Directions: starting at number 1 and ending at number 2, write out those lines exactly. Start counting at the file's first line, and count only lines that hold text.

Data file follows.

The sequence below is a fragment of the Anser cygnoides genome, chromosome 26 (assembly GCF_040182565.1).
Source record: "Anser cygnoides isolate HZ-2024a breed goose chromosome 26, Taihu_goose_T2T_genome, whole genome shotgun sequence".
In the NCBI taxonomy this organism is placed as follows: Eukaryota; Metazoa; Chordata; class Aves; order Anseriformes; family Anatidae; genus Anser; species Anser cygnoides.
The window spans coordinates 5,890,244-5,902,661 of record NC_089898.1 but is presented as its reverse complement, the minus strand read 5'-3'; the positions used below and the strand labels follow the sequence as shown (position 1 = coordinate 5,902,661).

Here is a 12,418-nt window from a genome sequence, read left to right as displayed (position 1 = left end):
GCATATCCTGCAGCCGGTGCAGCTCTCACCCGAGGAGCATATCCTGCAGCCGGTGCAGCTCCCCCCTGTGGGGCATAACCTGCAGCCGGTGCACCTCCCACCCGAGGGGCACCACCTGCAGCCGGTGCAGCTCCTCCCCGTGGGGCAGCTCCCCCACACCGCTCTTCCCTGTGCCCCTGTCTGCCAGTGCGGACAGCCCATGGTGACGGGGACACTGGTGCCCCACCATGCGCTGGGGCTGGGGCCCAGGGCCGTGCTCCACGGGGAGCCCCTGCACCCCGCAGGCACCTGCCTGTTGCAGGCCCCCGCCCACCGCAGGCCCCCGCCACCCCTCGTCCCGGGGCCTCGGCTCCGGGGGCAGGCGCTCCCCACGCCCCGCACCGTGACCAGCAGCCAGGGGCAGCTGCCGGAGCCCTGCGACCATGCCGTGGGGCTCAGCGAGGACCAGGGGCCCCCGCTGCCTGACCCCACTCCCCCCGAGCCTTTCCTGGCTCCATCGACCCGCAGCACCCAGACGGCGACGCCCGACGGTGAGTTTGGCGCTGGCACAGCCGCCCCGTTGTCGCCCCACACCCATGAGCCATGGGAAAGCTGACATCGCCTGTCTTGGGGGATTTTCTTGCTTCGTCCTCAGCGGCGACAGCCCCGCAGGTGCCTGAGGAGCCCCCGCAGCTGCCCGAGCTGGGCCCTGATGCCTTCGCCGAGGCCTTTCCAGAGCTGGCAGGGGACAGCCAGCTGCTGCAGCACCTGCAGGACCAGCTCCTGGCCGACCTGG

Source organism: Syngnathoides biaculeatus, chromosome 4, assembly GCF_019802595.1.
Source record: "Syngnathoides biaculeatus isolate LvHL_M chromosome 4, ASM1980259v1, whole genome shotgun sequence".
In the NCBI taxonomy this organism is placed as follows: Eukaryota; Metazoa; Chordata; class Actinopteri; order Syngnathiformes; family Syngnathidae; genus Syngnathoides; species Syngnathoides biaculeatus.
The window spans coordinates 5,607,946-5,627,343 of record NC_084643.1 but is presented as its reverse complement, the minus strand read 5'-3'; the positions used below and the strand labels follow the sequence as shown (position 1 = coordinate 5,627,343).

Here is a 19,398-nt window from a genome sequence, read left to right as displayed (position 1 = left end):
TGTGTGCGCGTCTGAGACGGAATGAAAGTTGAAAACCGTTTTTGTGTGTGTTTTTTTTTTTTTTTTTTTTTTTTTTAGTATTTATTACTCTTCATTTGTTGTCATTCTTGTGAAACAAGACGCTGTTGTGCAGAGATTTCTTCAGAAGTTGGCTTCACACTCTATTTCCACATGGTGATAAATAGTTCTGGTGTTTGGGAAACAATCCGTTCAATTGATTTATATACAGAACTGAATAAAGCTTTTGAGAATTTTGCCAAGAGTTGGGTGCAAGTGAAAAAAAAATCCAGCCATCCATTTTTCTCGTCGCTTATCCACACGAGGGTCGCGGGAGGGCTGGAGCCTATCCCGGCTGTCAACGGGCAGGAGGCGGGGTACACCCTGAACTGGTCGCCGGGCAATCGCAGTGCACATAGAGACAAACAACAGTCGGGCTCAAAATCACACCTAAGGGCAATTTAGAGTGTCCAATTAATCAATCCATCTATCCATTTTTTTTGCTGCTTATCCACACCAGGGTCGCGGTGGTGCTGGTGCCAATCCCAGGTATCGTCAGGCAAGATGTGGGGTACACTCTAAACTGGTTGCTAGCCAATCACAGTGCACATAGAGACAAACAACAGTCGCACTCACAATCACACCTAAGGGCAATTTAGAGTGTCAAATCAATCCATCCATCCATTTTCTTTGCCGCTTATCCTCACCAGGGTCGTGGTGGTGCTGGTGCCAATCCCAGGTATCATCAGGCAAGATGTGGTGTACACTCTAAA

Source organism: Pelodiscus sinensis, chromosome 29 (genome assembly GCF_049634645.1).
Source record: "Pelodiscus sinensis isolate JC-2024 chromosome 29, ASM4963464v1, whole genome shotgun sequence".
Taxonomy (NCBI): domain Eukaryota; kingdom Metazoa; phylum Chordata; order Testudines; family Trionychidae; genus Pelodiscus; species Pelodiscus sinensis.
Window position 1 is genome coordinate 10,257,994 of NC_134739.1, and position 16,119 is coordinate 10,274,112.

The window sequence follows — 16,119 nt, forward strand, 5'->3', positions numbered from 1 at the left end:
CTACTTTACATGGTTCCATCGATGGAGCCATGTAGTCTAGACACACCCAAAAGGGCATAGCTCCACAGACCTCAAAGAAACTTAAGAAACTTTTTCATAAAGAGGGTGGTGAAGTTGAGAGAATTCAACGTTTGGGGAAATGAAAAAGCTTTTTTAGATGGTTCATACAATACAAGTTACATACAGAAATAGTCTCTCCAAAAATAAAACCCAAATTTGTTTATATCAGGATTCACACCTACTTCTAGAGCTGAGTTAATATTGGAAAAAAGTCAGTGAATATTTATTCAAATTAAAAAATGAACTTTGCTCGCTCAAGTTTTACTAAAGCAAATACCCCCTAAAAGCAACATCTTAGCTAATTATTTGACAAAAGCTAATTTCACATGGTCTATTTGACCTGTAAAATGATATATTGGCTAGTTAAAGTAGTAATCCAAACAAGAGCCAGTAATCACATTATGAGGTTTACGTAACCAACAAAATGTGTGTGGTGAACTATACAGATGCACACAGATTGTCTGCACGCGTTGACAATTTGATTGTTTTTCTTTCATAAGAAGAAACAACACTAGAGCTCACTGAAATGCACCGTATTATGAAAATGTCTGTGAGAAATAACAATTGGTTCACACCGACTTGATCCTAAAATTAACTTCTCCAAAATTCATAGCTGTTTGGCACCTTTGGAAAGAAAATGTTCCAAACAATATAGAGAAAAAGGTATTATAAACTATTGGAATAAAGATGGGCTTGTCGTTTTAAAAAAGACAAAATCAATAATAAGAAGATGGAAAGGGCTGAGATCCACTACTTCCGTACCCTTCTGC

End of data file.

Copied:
The sequence below is a fragment of the Anser cygnoides genome, chromosome 26 (assembly GCF_040182565.1).
Source record: "Anser cygnoides isolate HZ-2024a breed goose chromosome 26, Taihu_goose_T2T_genome, whole genome shotgun sequence".